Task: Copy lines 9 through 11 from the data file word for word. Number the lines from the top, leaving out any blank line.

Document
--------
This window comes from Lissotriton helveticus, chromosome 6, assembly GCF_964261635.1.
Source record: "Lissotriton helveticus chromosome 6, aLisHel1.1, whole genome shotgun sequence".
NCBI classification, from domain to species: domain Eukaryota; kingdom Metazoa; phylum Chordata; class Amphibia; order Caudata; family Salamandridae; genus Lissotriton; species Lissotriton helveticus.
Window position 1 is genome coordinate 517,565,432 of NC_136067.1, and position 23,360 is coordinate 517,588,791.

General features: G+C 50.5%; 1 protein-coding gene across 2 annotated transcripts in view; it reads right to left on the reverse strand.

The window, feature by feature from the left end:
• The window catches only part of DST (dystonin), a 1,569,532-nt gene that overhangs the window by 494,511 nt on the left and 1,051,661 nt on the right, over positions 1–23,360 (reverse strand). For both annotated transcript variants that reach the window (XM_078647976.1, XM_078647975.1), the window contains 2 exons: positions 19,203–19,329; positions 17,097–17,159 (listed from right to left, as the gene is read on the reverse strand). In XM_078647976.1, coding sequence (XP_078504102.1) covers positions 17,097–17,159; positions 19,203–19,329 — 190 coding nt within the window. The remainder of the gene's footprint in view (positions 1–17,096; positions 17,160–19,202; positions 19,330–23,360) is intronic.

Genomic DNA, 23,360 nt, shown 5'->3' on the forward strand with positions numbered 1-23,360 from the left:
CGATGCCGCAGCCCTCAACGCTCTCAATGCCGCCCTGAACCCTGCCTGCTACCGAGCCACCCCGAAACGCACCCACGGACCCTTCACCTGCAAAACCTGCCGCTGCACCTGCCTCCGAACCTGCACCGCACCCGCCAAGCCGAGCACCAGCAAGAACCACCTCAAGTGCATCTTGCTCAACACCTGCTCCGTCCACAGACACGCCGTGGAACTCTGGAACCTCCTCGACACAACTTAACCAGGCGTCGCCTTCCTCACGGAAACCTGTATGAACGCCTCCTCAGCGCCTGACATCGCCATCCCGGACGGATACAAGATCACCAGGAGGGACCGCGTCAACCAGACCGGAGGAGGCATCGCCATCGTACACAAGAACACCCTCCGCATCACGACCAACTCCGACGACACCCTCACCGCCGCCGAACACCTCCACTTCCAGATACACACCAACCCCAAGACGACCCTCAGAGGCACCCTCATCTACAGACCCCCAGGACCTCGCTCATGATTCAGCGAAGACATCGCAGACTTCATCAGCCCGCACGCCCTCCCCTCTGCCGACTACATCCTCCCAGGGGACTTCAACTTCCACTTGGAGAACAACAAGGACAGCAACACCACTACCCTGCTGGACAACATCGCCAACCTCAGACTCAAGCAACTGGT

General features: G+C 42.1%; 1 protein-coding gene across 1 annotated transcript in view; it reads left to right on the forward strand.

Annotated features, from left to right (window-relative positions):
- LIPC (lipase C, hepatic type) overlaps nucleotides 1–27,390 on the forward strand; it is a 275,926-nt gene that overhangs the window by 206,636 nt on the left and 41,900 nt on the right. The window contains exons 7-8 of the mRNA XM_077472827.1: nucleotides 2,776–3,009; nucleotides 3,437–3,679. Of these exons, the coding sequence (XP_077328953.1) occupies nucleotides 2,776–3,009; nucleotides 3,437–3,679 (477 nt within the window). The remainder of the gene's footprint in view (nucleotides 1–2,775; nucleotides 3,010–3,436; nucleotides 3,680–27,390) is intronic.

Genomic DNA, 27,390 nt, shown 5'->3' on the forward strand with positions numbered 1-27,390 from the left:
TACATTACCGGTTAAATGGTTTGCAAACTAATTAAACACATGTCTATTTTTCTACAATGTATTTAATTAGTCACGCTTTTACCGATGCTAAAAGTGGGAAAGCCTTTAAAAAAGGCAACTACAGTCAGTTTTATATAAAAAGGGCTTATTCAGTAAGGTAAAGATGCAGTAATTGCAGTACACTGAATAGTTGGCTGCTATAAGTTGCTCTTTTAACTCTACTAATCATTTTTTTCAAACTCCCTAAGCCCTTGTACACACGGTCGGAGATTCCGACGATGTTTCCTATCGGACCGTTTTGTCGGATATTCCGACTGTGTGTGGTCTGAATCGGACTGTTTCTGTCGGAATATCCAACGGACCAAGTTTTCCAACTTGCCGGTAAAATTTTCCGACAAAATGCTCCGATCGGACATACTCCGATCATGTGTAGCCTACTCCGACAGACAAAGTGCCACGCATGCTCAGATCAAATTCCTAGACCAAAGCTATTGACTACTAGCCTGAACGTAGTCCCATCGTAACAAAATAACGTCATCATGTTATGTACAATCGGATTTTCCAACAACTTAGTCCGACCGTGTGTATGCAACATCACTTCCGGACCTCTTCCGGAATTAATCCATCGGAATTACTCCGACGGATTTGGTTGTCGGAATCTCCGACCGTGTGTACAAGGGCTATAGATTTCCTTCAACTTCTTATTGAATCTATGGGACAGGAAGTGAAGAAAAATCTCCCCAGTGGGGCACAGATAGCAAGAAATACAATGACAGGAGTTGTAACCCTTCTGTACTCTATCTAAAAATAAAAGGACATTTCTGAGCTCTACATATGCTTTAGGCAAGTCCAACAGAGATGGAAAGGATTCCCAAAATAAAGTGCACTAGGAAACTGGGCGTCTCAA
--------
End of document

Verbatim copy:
CGATGCCGCAGCCCTCAACGCTCTCAATGCCGCCCTGAACCCTGCCTGCTACCGAGCCACCCCGAAACGCACCCACGGACCCTTCACCTGCAAAACCTGCCGCTGCACCTGCCTCCGAACCTGCACCGCACCCGCCAAGCCGAGCACCAGCAAGAACCACCTCAAGTGCATCTTGCTCAACACCTGCTCCGTCCACAGACACGCCGTGGAACTCTGGAACCTCCTCGACACAACTTAACCAGGCGTCGCCTTCCTCACGGAAACCTGTATGAACGCCTCCTCAGCGCCTGACATCGCCATCCCGGACGGATACAAGATCACCAGGAGGGACCGCGTCAACCAGACCGGAGGAGGCATCGCCATCGTACACAAGAACACCCTCCGCATCACGACCAACTCCGACGACACCCTCACCGCCGCCGAACACCTCCACTTCCAGATACACACCAACCCCAAGACGACCCTCAGAGGCACCCTCATCTACAGACCCCCAGGACCTCGCTCATGATTCAGCGAAGACATCGCAGACTTCATCAGCCCGCACGCCCTCCCCTCTGCCGACTACATCCTCCCAGGGGACTTCAACTTCCACTTGGAGAACAACAAGGACAGCAACACCACTACCCTGCTGGACAACATCGCCAACCTCAGACTCAAGCAACTGGT

General features: G+C 42.1%; 1 protein-coding gene across 1 annotated transcript in view; it reads left to right on the forward strand.

Annotated features, from left to right (window-relative positions):